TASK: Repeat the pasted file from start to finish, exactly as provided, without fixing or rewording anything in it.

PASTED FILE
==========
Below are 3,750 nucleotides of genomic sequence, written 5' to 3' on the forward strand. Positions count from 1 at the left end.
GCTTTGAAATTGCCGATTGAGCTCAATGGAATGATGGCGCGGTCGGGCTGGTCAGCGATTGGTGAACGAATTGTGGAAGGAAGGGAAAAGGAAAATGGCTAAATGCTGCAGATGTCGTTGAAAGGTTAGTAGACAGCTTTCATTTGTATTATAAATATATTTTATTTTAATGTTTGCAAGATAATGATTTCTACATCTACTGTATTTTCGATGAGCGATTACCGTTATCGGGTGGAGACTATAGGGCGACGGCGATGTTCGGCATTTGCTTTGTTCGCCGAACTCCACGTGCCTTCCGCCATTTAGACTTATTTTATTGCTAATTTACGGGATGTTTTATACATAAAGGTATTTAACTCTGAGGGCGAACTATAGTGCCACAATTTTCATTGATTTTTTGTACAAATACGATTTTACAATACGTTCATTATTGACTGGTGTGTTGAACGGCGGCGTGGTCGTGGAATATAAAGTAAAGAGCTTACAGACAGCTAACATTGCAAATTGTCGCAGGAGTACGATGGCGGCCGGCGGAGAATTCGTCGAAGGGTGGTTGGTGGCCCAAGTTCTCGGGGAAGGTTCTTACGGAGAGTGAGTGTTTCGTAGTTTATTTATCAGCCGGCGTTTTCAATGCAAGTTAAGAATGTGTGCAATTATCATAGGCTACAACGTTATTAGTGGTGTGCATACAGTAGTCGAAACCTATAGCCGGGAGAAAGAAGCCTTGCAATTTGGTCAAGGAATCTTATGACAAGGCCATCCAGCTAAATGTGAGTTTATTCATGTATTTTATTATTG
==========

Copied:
Below are 3,750 nucleotides of genomic sequence, written 5' to 3' on the forward strand. Positions count from 1 at the left end.
GCTTTGAAATTGCCGATTGAGCTCAATGGAATGATGGCGCGGTCGGGCTGGTCAGCGATTGGTGAACGAATTGTGGAAGGAAGGGAAAAGGAAAATGGCTAAATGCTGCAGATGTCGTTGAAAGGTTAGTAGACAGCTTTCATTTGTATTATAAATATATTTTATTTTAATGTTTGCAAGATAATGATTTCTACATCTACTGTATTTTCGATGAGCGATTACCGTTATCGGGTGGAGACTATAGGGCGACGGCGATGTTCGGCATTTGCTTTGTTCGCCGAACTCCACGTGCCTTCCGCCATTTAGACTTATTTTATTGCTAATTTACGGGATGTTTTATACATAAAGGTATTTAACTCTGAGGGCGAACTATAGTGCCACAATTTTCATTGATTTTTTGTACAAATACGATTTTACAATACGTTCATTATTGACTGGTGTGTTGAACGGCGGCGTGGTCGTGGAATATAAAGTAAAGAGCTTACAGACAGCTAACATTGCAAATTGTCGCAGGAGTACGATGGCGGCCGGCGGAGAATTCGTCGAAGGGTGGTTGGTGGCCCAAGTTCTCGGGGAAGGTTCTTACGGAGAGTGAGTGTTTCGTAGTTTATTTATCAGCCGGCGTTTTCAATGCAAGTTAAGAATGTGTGCAATTATCATAGGCTACAACGTTATTAGTGGTGTGCATACAGTAGTCGAAACCTATAGCCGGGAGAAAGAAGCCTTGCAATTTGGTCAAGGAATCTTATGACAAGGCCATCCAGCTAAATGTGAGTTTATTCATGTATTTTATTATTG